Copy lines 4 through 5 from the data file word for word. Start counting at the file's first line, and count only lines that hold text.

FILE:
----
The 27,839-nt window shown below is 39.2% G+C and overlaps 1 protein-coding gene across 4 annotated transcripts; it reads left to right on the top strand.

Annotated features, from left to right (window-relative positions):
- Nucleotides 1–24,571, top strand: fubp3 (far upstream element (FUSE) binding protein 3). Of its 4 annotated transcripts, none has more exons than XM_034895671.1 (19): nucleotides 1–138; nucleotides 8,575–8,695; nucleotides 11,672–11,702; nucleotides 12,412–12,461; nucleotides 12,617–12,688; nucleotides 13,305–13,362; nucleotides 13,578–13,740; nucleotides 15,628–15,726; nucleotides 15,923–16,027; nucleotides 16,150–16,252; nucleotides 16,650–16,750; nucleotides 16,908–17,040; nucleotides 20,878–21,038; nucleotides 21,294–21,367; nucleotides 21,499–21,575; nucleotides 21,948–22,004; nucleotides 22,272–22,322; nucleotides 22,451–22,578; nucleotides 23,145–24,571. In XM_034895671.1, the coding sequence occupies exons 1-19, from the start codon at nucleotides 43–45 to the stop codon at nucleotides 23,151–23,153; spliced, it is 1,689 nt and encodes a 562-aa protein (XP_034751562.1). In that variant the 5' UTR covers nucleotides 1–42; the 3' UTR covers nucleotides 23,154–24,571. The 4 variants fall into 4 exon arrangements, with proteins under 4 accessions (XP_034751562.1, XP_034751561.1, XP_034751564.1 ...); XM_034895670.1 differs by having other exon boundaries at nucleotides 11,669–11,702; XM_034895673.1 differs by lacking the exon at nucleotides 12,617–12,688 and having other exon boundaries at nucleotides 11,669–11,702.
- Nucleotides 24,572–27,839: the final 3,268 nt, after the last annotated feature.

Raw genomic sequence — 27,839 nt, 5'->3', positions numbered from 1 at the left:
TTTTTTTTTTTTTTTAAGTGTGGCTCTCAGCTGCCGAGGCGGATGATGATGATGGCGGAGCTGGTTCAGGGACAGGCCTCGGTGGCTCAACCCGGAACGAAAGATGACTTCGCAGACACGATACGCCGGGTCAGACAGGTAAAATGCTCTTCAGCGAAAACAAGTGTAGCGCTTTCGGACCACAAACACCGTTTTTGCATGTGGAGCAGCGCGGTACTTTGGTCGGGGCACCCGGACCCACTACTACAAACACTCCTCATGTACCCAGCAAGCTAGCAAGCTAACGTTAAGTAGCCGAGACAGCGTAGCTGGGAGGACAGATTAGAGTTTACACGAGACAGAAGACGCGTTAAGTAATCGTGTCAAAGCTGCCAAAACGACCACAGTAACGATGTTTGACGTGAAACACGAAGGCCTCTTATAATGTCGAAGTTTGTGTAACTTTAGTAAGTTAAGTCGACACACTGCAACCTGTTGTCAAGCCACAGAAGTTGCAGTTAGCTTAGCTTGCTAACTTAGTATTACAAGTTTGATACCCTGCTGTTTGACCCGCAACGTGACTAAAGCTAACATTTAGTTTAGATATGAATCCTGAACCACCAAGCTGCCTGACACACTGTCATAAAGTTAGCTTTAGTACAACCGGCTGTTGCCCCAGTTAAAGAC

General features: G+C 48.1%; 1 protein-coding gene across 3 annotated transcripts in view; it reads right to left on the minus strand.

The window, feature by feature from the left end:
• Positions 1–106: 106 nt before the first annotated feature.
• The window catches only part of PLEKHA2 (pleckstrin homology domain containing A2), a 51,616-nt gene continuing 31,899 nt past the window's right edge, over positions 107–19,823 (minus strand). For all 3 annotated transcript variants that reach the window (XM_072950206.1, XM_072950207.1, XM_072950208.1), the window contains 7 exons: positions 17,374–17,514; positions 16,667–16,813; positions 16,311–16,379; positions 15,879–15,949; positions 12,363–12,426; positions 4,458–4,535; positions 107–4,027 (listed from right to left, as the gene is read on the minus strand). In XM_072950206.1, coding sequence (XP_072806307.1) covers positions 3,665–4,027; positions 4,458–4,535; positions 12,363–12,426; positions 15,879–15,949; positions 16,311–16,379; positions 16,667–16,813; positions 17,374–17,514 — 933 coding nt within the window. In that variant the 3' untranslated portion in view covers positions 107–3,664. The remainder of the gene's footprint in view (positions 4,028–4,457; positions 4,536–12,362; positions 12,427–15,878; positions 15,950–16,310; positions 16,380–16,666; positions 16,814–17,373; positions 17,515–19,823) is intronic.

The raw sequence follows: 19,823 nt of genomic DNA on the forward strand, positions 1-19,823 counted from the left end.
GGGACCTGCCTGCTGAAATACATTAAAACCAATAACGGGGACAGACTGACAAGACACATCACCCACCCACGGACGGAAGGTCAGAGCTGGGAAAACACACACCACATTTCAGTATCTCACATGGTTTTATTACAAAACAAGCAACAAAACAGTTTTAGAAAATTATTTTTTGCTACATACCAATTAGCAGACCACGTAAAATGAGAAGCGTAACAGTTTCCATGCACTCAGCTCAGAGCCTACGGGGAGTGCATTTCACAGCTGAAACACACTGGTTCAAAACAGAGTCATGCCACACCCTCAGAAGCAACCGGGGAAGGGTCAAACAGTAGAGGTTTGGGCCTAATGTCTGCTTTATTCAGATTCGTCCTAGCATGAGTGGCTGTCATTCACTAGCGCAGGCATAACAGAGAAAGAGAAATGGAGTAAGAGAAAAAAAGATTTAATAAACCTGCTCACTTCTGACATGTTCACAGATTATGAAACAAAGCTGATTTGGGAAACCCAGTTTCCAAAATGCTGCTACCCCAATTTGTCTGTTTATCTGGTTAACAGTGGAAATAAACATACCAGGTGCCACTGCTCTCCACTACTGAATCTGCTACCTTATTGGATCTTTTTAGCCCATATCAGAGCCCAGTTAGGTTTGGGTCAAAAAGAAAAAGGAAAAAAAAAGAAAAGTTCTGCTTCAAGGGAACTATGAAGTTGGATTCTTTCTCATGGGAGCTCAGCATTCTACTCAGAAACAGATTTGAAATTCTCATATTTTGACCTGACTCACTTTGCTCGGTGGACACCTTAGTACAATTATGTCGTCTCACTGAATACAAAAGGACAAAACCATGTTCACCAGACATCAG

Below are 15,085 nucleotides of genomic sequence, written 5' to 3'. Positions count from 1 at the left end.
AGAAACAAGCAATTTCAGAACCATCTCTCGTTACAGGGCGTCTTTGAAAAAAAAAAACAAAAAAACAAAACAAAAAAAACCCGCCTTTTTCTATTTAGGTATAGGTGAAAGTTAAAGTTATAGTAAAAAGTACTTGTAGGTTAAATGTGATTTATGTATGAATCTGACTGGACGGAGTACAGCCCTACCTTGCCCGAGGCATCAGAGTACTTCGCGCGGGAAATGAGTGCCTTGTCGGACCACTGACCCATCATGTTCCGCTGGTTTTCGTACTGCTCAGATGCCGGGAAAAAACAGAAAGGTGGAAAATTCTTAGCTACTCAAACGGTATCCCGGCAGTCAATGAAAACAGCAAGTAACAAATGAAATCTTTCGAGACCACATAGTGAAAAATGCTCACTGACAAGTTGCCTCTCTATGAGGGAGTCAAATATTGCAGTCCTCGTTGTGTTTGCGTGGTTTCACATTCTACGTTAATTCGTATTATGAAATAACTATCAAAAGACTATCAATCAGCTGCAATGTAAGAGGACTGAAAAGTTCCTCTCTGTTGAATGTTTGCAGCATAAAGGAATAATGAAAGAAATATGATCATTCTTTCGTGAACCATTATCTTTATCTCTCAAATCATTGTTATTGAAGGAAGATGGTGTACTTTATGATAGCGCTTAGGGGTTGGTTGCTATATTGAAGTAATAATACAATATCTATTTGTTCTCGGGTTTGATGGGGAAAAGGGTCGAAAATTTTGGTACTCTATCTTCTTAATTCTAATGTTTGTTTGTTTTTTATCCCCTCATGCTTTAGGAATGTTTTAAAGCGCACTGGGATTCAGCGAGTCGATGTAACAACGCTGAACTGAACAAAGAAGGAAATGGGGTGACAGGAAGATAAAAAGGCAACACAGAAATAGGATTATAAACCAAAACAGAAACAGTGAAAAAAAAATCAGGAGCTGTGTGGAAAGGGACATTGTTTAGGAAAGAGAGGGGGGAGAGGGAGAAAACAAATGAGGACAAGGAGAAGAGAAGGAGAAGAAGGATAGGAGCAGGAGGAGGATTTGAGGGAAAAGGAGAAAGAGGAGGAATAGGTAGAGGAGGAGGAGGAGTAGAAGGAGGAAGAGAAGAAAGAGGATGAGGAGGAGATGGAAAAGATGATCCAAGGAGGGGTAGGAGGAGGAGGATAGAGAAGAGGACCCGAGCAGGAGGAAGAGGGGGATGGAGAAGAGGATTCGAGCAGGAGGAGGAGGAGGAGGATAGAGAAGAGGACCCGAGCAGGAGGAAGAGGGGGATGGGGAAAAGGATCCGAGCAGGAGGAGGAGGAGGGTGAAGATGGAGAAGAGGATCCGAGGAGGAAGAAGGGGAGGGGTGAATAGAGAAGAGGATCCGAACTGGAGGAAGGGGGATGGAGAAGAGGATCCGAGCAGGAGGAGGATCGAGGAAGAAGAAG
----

- Nucleotides 24,572–27,839: the final 3,268 nt, after the last annotated feature.

Raw genomic sequence — 27,839 nt, 5'->3', positions numbered from 1 at the left: